In 1986, Richard Hadlee was in the New Zealand team when Ian Botham broke Dennis Lillee's record of 355 wickets, and Botham was the outright leader until Hadlee joined him on 373 wickets at the end of 1987. Hadlee then injured himself in New Zealand's next Test (coincidentally against England, but with no Botham, who was busy playing for Queensland instead) and then with Botham injured for the entire 1988 series versus West Indies, Hadlee chose to tour India in November that year to claim Arun Lal as his 374th wicket. The pair had been tied for 318 days.
After the third Test against Australia in Colombo in 2004, Muttiah Muralitharan had 513 scalps and Warne had 517. But Murali took eight wickets in his next Test against Zimbabwe to pip Warne to Courtney Walsh's record of 519. Warne went ahead against a Murali-less Sri Lanka in the first Test against Australia at Cairns, but was overtaken again. It would have been a fascinating game of cat and mouse had a shoulder injury not sidelined Murali, allowing Warne, who is having the most productive year of his career, to surge ahead. Syd Barnes held the record for 22 years, the longest reign till date, but with Warne and Murali going great guns, one of their records looks a good bet to beat Barnes.
|H Trumble (Aust)||126||v England||Melbourne||5 Jan 1904||Test 79|
|H Trumble (Aust)||141||v England||Melbourne||8 Mar 1904||Test 82|
|SF Barnes (Eng)||150||v South Africa||Durban||17 Dec 1913||Test 130|
|SF Barnes (Eng)||189||v South Africa||Durban||18 Feb 1914||Test 133|
|CV Grimmett (Aust)||193||v South Africa||Cape Town||4 Jan 1936||Test 249|
|CV Grimmett (Aust)||216||v South Africa||Durban||3 Mar 1936||Test 251|
|AV Bedser (Eng)||218||v Australia||Leeds||28 Jul 1953||Test 375|
|AV Bedser (Eng)||236||v South Africa||Manchester||12 Jul 1955||Test 410|
|JB Statham (Eng)||241||v Australia||Adelaide||30 Jan 1963||Test 538|
|JB Statham (Eng)||242||v Australia||Sydney||20 Feb 1963||Test 539|
|FS Trueman (Eng)||250||v New Zealand||Christchurch||19 Mar 1963||Test 542|
|FS Trueman (Eng)||307||v New Zealand||Lord's||22 Jun 1965||Test 592|
|LR Gibbs (WI)||307||v Australia||Adelaide||28 Jan 1976||Test 768|
|LR Gibbs (WI)||309||v Australia||Melbourne||5 Feb 1976||Test 770|
|DK Lillee (Aust)||315||v West Indies||Melbourne||30 Dec 1981||Test 915|
|DK Lillee (Aust)||355||v Pakistan||Sydney||6 Jan 1984||Test 974|
|IT Botham (Eng)||357||v New Zealand||The Oval||26 Aug 1986||Test 1051|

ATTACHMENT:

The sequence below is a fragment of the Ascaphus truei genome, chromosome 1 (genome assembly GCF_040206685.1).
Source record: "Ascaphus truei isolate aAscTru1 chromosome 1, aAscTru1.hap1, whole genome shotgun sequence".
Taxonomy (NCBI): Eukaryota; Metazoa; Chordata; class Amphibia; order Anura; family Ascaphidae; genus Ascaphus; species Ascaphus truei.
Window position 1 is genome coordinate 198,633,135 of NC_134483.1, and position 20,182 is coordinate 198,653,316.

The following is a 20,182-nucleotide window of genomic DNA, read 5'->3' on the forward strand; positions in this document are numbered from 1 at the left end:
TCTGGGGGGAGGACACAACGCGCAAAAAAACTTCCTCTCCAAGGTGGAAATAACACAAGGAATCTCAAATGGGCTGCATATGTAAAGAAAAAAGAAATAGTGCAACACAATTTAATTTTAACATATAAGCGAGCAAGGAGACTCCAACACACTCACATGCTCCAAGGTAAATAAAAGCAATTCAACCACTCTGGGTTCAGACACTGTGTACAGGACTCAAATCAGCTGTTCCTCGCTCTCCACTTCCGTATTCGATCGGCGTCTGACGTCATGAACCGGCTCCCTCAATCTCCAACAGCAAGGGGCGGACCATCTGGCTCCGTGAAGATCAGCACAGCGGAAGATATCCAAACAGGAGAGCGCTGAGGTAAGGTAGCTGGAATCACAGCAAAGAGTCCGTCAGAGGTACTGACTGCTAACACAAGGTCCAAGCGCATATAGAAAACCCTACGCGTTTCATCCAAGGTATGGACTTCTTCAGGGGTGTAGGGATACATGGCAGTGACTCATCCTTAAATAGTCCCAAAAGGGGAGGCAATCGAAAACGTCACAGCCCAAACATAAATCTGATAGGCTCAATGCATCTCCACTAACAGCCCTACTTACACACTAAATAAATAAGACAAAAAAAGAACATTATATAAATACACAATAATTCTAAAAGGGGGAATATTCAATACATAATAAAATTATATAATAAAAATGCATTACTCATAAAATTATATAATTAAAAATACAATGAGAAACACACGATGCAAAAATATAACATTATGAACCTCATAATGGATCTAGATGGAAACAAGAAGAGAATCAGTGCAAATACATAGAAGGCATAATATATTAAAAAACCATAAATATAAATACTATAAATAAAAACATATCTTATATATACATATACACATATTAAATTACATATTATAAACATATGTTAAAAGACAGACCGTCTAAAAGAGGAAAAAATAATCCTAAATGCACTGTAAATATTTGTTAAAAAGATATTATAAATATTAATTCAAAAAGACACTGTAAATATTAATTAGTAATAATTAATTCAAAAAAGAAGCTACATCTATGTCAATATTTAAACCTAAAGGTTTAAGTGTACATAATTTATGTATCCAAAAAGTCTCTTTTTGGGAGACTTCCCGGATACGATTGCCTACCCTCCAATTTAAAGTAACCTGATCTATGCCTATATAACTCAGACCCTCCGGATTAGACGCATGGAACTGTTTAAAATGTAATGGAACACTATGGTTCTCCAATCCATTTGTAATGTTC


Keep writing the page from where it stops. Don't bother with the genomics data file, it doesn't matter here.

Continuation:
|IT Botham (Eng)||373||v Pakistan||The Oval||11 Aug 1987||Test 1079|
|RJ Hadlee (NZ)||373||v Australia||Melbourne||30 Dec 1987||Test 1087|
|RJ Hadlee (NZ)||431||v England||Birmingham||10 Jul 1990||Test 1147|
|N Kapil Dev (India)||431||v Sri Lanka||Bangalore||30 Jan 1994||Test 1245|
|N Kapil Dev (India)||434||v New Zealand||Hamilton||23 Mar 1994||Test 1255|
|CA Walsh (WI)||435||v Zimbabwe||Kingston||28 Mar 2000||Test 1492|
|CA Walsh (WI)||519||v South Africa||Kingston||23 Apr 2001||Test 1544|
|M Muralitharan (SL)||521||v Zimbabwe||Harare||8 May 2004||Test 1698|
|M Muralitharan (SL)||527||v Zimbabwe||Bulawayo||17 May 2004||Test 1699|
|SK Warne (Aust)||527||v Sri Lanka||Cairns||13 Jul 2004||Test 1706|
|M Muralitharan (SL)||532||v South Africa||Galle||8 Aug 2004||Test 1709|
|SK Warne (Aust)||537||v India||Chennai||18 Oct 2004||Test 1714|
|SK Warne (Aust)||645||v West Indies||Adelaide||29 Nov 2005||Test 1773|
Statistics upto and including:
• Test # 1773: Australia v West Indies at Adelaide, The Frank Worrell Trophy 3rd Test, Nov 25-29, 2005
• ODI # 2300: India v South Africa at Mumbai, 5th ODI, Nov 28, 2005
If there's a particular List that you would like to see, e-mail us with your comments and suggestions.
Ask Steven: Also, the fastest ODI 150s, and the highest Test totals without a half-century
Ashley Mallett: Fines and suspensions have had no effect. Awarding the opposition runs for every over a team falls short in a Test innings will definitely bite harder
David Hopps: KP's rubbishing of many aspiring English county professionals brings to mind the belief of Miss Piggy that "there is no one in the world to compare with moi"
Michael Bevan: Focus on targets smaller than winning the match, and back your tailenders to deliver for you
Sankaran Krishna: Growing up in India, you play a number of varieties of the game, each developing a certain skill
Often reasonable arguments on the field look nasty beyond the boundary and on camera
Often reasonable arguments on the field look nasty beyond the boundary and on camera